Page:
An interim analysis of data from a phase 3 clinical trial showed significantly improved relapse-free survival (RFS) for patients with resected stage III gastric cancer receiving postoperative chemotherapy with the combination of S-1 and docetaxel compared with those receiving S-1 alone, and resulted in early termination of the study. The findings from this study were published in the Journal of Clinical Oncology.
Clinical trials conducted in Asia that have evaluated use of chemotherapy in the treatment of patients with resectable gastric cancer have historically focused on the postoperative setting, as opposed to preoperative chemotherapy or preoperative chemoradiation therapy.
For example, previous studies of these patients involving surgery followed by postoperative adjuvant chemotherapy with either S-1 or capecitabine-oxaliplatin doublet demonstrated improved overall survival (OS) compared with surgery alone.2,3
In this open-label, randomized, controlled phase 3 study evaluating the combination of S-1 with docetaxel in Asian patients with R0-resected, stage III gastric cancer, 915 patients were randomly assigned in a 1:1 ratio to S-1 plus docetaxel or S-1 alone. The 2 study arms were stratified according to gender, age, Eastern Cooperative Oncology Group (ECOG) performance status, as well as disease characteristics, including tumor stage, histology, nodal status, and surgical procedure performed. The primary end point of the study was 3-year RFS; secondary end points included 5-year RFS, 3- and 5-year overall survival (OS), and safety.
A key finding observed at interim analysis was significantly improved RFS for patients receiving combination chemotherapy compared with S-1 alone. Three-year RFS rates were 66% and 50% for patients assigned to combination therapy vs S-1 alone, respectively (hazard ratio [HR]=0.632; 99.99% CI, 0.400-0.998; stratified log-rank test, P <.001).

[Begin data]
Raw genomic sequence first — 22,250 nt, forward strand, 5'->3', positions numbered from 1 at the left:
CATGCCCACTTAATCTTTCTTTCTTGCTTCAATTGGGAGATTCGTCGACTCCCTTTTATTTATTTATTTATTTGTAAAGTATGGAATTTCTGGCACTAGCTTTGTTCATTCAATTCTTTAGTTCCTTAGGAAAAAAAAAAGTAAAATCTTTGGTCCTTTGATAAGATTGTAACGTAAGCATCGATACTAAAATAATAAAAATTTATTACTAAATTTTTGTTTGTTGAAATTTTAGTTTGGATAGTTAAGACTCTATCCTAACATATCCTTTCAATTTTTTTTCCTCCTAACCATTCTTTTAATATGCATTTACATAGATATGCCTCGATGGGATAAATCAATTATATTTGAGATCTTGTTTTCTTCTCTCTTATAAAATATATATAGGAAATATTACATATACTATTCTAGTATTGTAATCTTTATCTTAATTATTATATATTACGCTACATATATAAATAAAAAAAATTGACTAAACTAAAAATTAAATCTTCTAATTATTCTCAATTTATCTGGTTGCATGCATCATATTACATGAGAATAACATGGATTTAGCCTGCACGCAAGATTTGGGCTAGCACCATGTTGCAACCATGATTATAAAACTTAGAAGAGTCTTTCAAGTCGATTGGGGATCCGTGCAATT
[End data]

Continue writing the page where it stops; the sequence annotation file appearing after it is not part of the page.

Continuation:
As of April 2017 (the time of this interim analysis), there were only 44 and 60 deaths in the docetaxel plus S-1 and S-1 alone arms, respectively, with no significant difference in OS (P =.13).
The dose of docetaxel was reduced for 28% of patients receiving this agent. With respect to adherence to oral S-1 for patients receiving combination therapy, 89%, 77%, 66%, and 49% of patients were on treatment at 3 months, 6 months, 9 months, and 12 months, respectively, following initiation of S-1. Similar adherence rates were observed for patients taking S-1 alone.
Grade 3 or higher adverse events occurred in 58% and 42% of patients receiving docetaxel plus S-1 and S-1 alone, respectively. In the docetaxel plus S-1 arm, the most common grade 3 adverse events were neutropenia, leukopenia, anorexia, febrile neutropenia, mucositis oral, anemia, and nausea. Hospitalization due to severe adverse events occurred in 14% of patients receiving docetaxel plus S-1 and 12% of patients receiving S-1 alone. One treatment-related grade 5 respiratory adverse event occurred in a patient receiving S-1 alone.
“In conclusion, the present results demonstrate a significant clinical benefit of adding docetaxel to S-1. Therefore, this combination can be recommended as a standard postoperative adjuvant chemotherapy for patients with stage III gastric cancer,” the study authors noted.
- Yoshida K, Kodera Y, Kochi M, et al. Addition of docetaxel to oral fluoropyrimidine improves efficacy in patients with stage III gastric cancer: Interim analysis of JACCRO GC-07, a randomized controlled trial [published online March 29, 2019]. J Clin Oncol. doi: 10.1200/JCO.18.01138
- Sasako M, Sakuramoto S, Katai H, et al. Five-year outcomes of a randomized phase III trial comparing adjuvant chemotherapy with S-1 versus surgery alone in stage II or III gastric cancer. J Clin Oncol. 2011;29(33):4387-4393.
- Noh SH, Park SR, Yang HK, et al. Adjuvant capecitabine plus oxaliplatin for gastric cancer after D2 gastrectomy (CLASSIC): 5-year follow-up of an open-label, randomised phase 3 trial. Lancet Oncol. 2014;15(12):1389-1396.